A former Eureka resident accused of running over and killing a pedestrian while driving drunk was held to answer today on all charges.
Judge Timothy Canning, after hearing EPD officers testify during a preliminary hearing for Gary Joel Cudney, ruled there was enough evidence for Cudney to stand trial for the December 2017 killing of 71-year-old Dwight “Dirty Dave” Davis, who died after Cudney’s Dodge Durango struck him on West Harris Street near the Eureka Mall.
Cudney, 62, allegedly was driving with a blood alcohol level more than twice the legal limit. He was held to answer, among several charges and special allegations, on felony counts of vehicular manslaughter while intoxicated and DUI causing injury.
Canning denied defense attorney Manny Daskal’s motion to reduce the charges to misdemeanors. Daskal had argued that the fatal collision was “really an unfortunate accident.”
Daskal said Cudney was unable to see Davis because it was dark, Davis was wearing dark clothing and was not in a crosswalk. Davis was disabled and used two canes, and Daskal said he was probably not walking upright but was bent over.
Under questioning by Deputy District Attorney Joel Buckingham, EPD Officer Heinrich Soltow testified two breathalyzer tests showed blood alcohol levels of .17 and then .18. He said Cudney was swaying and his eyes were bloodshot and watery. The officer also noticed a strong smell of alcohol.
Soltow said Cudney told him he was leaving the CVS store and had turned onto Harris Street.
“He said he had just merged into the number two lane when a pedestrian walked out in front of him. He was unable to stop; he hit the pedestrian.”
When Officer Stephen Linfoot arrived, Davis had already been taken to St. Joseph Hospital. Linfoot testified he saw a red stain “consistent with blood” on the roadway, as well as some white fluid later determined to be milk. Davis had been carrying Winco Foods groceries in his backpack, and a carton of milk ruptured.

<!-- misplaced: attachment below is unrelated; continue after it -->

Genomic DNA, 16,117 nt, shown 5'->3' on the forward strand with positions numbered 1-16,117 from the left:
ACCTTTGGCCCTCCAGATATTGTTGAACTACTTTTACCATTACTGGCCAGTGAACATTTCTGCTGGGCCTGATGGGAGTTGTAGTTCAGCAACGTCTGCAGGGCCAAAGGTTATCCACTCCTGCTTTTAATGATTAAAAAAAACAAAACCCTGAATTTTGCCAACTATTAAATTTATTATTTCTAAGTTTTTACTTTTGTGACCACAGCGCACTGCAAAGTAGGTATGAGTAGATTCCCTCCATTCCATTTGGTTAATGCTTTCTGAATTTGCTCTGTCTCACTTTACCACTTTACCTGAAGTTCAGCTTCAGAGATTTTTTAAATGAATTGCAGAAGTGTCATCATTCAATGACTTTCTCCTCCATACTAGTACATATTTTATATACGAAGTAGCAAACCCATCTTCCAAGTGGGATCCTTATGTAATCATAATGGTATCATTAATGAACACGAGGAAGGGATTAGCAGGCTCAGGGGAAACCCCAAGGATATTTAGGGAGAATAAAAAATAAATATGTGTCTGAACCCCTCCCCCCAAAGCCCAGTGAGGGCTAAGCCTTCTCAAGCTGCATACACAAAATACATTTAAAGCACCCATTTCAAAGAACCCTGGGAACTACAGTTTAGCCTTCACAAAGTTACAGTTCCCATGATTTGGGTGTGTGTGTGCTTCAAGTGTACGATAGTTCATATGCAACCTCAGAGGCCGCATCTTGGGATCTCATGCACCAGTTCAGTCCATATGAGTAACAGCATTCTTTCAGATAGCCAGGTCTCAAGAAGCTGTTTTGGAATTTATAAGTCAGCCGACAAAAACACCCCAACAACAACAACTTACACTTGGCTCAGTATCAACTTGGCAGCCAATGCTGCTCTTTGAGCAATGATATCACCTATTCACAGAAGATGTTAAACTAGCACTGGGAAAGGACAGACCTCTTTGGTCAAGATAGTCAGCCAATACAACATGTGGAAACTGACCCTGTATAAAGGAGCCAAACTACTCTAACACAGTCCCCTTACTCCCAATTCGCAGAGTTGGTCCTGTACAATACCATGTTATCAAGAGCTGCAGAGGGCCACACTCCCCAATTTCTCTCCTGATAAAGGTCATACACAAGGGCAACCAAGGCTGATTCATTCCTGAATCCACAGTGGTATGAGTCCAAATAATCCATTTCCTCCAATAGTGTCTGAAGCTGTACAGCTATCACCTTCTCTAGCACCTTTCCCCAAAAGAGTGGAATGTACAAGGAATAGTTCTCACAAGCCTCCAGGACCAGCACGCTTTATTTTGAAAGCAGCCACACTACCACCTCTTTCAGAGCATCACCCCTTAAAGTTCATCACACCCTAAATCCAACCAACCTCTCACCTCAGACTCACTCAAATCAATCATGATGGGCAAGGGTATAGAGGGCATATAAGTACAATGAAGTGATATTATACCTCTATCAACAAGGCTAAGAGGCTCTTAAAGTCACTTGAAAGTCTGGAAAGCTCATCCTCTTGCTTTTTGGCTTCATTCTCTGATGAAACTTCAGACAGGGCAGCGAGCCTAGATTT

Linfoot said he left the accident scene and drove to the hospital, where Davis “was already deceased.”
Four days later the officer attended the autopsy, where “blunt-force trauma” was ruled the cause of death.
Asked what factors caused the collision, Linfoot said the first was “a driver who was under the influence of alcohol.”
Also, there was “a pedestrian who was just outside an unmarked crosswalk.” The crosswalk was at the intersection of West Harris Street and Prospect Avenue.
“For some unknown reason,” Linfoot said, “the driver did not see the pedestrian, who by all accounts was not walking briskly but slowly, with two canes and a backpack.” Drivers have a “common-sense” duty to yield to pedestrians in or out of a crosswalk, the officer said.
Under cross-examination by Daskal, Linfoot said Davis was wearing a dark-colored jacket and tan overalls and carrying a green backpack. He said there was no reflective material on his clothing and he was not carrying a light.
“He wasn’t riding a bicycle,” Linfoot said. “Pedestrians are not required to carry a light.”
He acknowledged, though, that pedestrians are supposed to proceed with caution.
Linfoot said evidence shows Davis was walking north to south on West Harris and had almost made it across when he was hit. He was struck by the vehicle’s right front passenger side, then “went over the hood of the car and hit the windshield.”
The damage to the Durango was “moderate,” he said, consisting of “a cracked windshield, dented hood, dented fender, broken grill pieces.”
Linfoot said the weather that night was clear, with no fog and no moisture on the road. There was a streetlight “pretty much right above” the accident scene.
“The intersection was well-lit,” the officer said.
Cudney was arrested at the scene but posted $100,000 bail three days later and remains out of custody. He has moved out of the area.
Davis, a prominent and popular figure in the local biker community, is survived by two sons and many friends.
Cudney’s arraignment was scheduled for Feb. 14.